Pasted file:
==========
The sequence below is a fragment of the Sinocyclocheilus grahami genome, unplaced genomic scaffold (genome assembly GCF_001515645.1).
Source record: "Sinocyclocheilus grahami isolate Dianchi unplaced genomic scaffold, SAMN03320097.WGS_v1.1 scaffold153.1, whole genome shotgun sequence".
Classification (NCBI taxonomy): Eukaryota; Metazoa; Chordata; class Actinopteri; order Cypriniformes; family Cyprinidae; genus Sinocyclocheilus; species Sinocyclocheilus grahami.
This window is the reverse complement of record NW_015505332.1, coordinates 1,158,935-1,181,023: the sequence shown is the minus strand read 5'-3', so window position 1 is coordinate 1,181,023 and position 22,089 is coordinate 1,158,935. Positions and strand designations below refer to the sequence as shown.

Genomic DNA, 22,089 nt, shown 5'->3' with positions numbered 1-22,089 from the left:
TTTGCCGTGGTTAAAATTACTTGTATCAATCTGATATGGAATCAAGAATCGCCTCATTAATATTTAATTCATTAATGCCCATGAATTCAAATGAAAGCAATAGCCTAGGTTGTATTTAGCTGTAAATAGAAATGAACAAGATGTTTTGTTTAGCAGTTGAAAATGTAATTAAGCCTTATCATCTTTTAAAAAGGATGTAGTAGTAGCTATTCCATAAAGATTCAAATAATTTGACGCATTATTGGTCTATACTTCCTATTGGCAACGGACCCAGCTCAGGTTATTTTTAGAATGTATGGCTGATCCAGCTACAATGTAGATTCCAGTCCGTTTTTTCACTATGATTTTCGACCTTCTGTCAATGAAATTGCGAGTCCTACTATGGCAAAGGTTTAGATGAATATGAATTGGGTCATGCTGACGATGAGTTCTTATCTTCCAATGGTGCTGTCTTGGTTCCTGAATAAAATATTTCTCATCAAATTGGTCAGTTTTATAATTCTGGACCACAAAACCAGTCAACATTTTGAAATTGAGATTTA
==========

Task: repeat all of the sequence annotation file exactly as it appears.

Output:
The sequence below is a fragment of the Sinocyclocheilus grahami genome, unplaced genomic scaffold (genome assembly GCF_001515645.1).
Source record: "Sinocyclocheilus grahami isolate Dianchi unplaced genomic scaffold, SAMN03320097.WGS_v1.1 scaffold153.1, whole genome shotgun sequence".
Classification (NCBI taxonomy): Eukaryota; Metazoa; Chordata; class Actinopteri; order Cypriniformes; family Cyprinidae; genus Sinocyclocheilus; species Sinocyclocheilus grahami.
This window is the reverse complement of record NW_015505332.1, coordinates 1,158,935-1,181,023: the sequence shown is the minus strand read 5'-3', so window position 1 is coordinate 1,181,023 and position 22,089 is coordinate 1,158,935. Positions and strand designations below refer to the sequence as shown.

Genomic DNA, 22,089 nt, shown 5'->3' with positions numbered 1-22,089 from the left:
TTTGCCGTGGTTAAAATTACTTGTATCAATCTGATATGGAATCAAGAATCGCCTCATTAATATTTAATTCATTAATGCCCATGAATTCAAATGAAAGCAATAGCCTAGGTTGTATTTAGCTGTAAATAGAAATGAACAAGATGTTTTGTTTAGCAGTTGAAAATGTAATTAAGCCTTATCATCTTTTAAAAAGGATGTAGTAGTAGCTATTCCATAAAGATTCAAATAATTTGACGCATTATTGGTCTATACTTCCTATTGGCAACGGACCCAGCTCAGGTTATTTTTAGAATGTATGGCTGATCCAGCTACAATGTAGATTCCAGTCCGTTTTTTCACTATGATTTTCGACCTTCTGTCAATGAAATTGCGAGTCCTACTATGGCAAAGGTTTAGATGAATATGAATTGGGTCATGCTGACGATGAGTTCTTATCTTCCAATGGTGCTGTCTTGGTTCCTGAATAAAATATTTCTCATCAAATTGGTCAGTTTTATAATTCTGGACCACAAAACCAGTCAACATTTTGAAATTGAGATTTA